A homeland for the Cree: Regional development in James Bay, by Richard F. Salisbury

By Richard F. Salisbury

A place of birth for the Cree is a useful research of the way the 1st James Bay undertaking used to be negotiated among the Cree and the Quebec executive. Richard Salisbury follows the negotiations which all started in 1971 and analyses the alterations to Cree society over a ten-year interval in mild of the local improvement in James Bay.

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Additional resources for A homeland for the Cree: Regional development in James Bay, 1971-1981

Sample text

In 1964 the opening of a day school in Mistassini marked the beginning of local primary schools; the Sand Park school in Fort George steadily expanded the number of grades taught, so permitting more children from other Cree communities to delay their departure from a Cree-speaking community. The teachers in these schools were no longer missionaries, but increasingly during the 1960s were professional teachers, attracted by the experience of teaching for a short period in an exotic northern environment and paid extra "Northern allowances/' There was little opportunity to spend these allowances during the school year, since the teachers were housed in specially 36 A Homeland for the Cree built apartments close to the schools, for which only a minimal rent was deducted from their salaries.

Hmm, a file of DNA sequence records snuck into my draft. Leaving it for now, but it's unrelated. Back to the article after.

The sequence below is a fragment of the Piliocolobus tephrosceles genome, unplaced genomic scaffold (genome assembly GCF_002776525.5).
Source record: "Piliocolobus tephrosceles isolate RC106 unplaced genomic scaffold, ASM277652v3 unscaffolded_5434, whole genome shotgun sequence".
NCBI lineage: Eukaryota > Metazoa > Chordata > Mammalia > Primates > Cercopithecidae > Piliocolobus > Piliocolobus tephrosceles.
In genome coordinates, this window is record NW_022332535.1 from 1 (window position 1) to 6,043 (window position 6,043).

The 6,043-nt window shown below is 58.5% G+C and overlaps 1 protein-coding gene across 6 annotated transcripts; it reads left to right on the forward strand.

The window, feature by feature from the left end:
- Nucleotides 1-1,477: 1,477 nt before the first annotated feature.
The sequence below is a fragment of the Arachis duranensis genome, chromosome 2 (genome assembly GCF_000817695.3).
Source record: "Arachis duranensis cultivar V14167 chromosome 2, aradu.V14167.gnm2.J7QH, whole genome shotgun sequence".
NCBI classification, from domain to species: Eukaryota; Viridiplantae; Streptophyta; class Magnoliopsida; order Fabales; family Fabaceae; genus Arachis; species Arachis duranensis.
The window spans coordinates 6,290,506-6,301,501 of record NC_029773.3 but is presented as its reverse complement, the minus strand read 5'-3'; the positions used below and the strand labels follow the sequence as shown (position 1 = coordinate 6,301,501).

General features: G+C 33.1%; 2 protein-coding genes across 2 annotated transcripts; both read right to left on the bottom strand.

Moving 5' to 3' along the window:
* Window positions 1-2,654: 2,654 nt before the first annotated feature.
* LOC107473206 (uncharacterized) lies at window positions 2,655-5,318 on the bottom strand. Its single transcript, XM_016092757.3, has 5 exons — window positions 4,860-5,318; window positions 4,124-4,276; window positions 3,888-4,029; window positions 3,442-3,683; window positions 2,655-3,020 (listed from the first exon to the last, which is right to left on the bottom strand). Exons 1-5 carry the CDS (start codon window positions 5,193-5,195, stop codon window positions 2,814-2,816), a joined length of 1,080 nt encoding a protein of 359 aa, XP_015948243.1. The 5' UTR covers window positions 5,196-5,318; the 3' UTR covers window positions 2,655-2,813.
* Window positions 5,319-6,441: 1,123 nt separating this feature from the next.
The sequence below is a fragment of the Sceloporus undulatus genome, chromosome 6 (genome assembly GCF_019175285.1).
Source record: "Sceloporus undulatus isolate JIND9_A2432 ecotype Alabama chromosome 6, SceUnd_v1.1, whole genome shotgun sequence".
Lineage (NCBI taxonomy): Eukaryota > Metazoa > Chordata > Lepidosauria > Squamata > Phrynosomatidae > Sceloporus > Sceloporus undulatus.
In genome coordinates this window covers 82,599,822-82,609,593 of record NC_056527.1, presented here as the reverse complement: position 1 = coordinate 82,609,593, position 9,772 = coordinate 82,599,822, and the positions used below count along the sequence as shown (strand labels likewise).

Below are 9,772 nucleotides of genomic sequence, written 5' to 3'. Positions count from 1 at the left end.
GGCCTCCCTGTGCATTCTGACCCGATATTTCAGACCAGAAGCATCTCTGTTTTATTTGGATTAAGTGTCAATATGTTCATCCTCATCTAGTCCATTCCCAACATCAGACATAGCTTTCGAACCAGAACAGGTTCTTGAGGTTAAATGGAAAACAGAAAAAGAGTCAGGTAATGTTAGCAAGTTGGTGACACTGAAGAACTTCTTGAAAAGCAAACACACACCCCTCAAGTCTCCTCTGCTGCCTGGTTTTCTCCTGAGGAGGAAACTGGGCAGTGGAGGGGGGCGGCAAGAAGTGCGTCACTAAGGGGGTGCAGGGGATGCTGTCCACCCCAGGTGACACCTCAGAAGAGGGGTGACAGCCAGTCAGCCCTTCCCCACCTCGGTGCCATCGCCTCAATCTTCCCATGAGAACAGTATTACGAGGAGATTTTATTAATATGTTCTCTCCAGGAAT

In short, Cree education was neither intolerably bad nor commendably good in 1971. It was improving rapidly from an earlier period of neglect; it had reached the standard of rural school systems in southern Canada of perhaps ten years earlier; it was provided by white officials, through white teachers, in village schools. Involvement of Cree in the provision of that education, and in a concern for its quality, was restricted to a very small number of individuals. None had yet become involved in the regional structures outside the villages that supplied the village school.

Conversely, the number of non-Cree living in Cree villages was even smaller. About 200 non-status Indians, with some white (Scottish or Russian) ancestry, were not included in the official DINA registers, but otherwise lived, hunted, and were treated by all as part of the majority of Cree residents. Quebec statistics for 1971 show 120 white residents in Great Whale, 150 in Fort George, and figures of 5 for Paint Hills, 7 for Eastmain, and 23 for Rupert's House. Another 50 should be added for Mistassini.

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